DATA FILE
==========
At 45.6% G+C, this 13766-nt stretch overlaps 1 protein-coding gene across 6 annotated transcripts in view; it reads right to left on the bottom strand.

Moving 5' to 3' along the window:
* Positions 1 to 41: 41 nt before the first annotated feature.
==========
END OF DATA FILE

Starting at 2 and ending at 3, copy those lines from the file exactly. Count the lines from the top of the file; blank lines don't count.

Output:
Moving 5' to 3' along the window:
* Positions 1 to 41: 41 nt before the first annotated feature.